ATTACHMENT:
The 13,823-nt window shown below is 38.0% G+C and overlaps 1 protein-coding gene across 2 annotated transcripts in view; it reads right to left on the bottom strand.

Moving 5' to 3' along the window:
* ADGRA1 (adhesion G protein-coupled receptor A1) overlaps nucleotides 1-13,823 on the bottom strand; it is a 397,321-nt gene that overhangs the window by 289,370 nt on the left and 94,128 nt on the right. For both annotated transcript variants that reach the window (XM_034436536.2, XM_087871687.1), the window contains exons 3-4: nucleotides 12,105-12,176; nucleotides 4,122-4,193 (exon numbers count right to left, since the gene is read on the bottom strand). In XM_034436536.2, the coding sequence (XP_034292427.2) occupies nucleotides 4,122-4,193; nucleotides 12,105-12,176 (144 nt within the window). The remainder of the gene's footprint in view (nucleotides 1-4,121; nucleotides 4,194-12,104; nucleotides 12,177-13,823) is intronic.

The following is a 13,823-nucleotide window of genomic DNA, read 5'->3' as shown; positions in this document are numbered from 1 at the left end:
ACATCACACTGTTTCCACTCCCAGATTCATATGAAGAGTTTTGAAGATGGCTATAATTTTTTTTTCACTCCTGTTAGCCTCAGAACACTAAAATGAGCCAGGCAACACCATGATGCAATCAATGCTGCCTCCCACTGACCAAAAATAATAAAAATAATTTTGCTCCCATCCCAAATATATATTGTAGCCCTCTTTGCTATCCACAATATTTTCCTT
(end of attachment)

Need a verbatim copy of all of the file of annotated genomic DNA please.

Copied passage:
The 13,823-nt window shown below is 38.0% G+C and overlaps 1 protein-coding gene across 2 annotated transcripts in view; it reads right to left on the bottom strand.

Moving 5' to 3' along the window:
* ADGRA1 (adhesion G protein-coupled receptor A1) overlaps nucleotides 1-13,823 on the bottom strand; it is a 397,321-nt gene that overhangs the window by 289,370 nt on the left and 94,128 nt on the right. For both annotated transcript variants that reach the window (XM_034436536.2, XM_087871687.1), the window contains exons 3-4: nucleotides 12,105-12,176; nucleotides 4,122-4,193 (exon numbers count right to left, since the gene is read on the bottom strand). In XM_034436536.2, the coding sequence (XP_034292427.2) occupies nucleotides 4,122-4,193; nucleotides 12,105-12,176 (144 nt within the window). The remainder of the gene's footprint in view (nucleotides 1-4,121; nucleotides 4,194-12,104; nucleotides 12,177-13,823) is intronic.

The following is a 13,823-nucleotide window of genomic DNA, read 5'->3' as shown; positions in this document are numbered from 1 at the left end:
ACATCACACTGTTTCCACTCCCAGATTCATATGAAGAGTTTTGAAGATGGCTATAATTTTTTTTTCACTCCTGTTAGCCTCAGAACACTAAAATGAGCCAGGCAACACCATGATGCAATCAATGCTGCCTCCCACTGACCAAAAATAATAAAAATAATTTTGCTCCCATCCCAAATATATATTGTAGCCCTCTTTGCTATCCACAATATTTTCCTT